NP: Our efficiency parameter is obviously how much gold we can extract per tonne of material that we process through our plant, and then our cost per tonne. Your cost per kilo is more of an indication of the quality of your ore body than a true efficiency parameter. So if we can bring our costs to within R70 or R80 per tonne, which is what these new sites will enable us to do consistently, we are on a healthy unit cost profile or trend, and if we can obviously also maintain the current plant efficiencies which have been trending quite nicely now with some of the new material coming through, it does put us in a favourable position.

BDTV: What timelines are we looking at for those to start contributing, those new sites that have been commissioned?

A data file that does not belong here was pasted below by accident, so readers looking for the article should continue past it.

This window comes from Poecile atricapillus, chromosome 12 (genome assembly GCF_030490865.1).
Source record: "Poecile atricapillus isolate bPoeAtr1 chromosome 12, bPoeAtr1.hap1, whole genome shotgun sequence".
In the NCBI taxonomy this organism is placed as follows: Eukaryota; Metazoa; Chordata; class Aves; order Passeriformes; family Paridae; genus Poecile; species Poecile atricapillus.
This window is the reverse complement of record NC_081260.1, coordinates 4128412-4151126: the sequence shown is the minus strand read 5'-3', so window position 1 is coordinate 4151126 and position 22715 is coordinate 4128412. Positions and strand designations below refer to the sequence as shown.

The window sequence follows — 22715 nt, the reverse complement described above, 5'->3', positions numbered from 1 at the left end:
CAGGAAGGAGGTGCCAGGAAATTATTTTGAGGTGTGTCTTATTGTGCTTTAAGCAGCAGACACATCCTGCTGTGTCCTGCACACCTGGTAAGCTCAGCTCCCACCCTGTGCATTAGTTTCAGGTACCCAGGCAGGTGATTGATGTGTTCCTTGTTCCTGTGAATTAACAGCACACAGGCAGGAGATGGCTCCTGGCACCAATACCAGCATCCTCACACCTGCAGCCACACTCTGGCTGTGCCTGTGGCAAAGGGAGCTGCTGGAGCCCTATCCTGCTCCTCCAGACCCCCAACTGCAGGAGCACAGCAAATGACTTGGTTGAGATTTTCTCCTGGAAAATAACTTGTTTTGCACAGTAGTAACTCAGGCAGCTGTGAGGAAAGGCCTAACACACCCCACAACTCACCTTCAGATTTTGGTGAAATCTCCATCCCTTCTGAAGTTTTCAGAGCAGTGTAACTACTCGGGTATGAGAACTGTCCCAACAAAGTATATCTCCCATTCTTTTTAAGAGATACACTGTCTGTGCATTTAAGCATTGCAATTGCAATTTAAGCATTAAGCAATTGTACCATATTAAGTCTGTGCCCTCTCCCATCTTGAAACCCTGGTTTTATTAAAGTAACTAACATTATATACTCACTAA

NP: They’re already contributing towards better volume throughput. We are seeing some of the numbers in the plant itself improving as well because it’s a plant that treats 1.8-million tonnes of material per month at very low grades, 0.3gm a ton, so obviously the leads and lags are fairly significant and it’s very sensitive as well. We will probably start seeing some of the benefits flowing through to our stakeholders with effect from the new financial year. So I am anticipating better results from July, August and so forth. We’ve set aside this year as the year for repositioning, tying up the loose ends, repositioning ourselves, making sure that we’ve got these sites commissioned and ready to go, and then, hopefully next year, we can hit the production focus a lot harder.

BDTV: Yes, and refocusing at a time when that gold price is climbing steadily higher. What’s your outlook on the gold price moving forward because certainly, at this stage, we’ve got global uncertainty lending bulk of the impetus?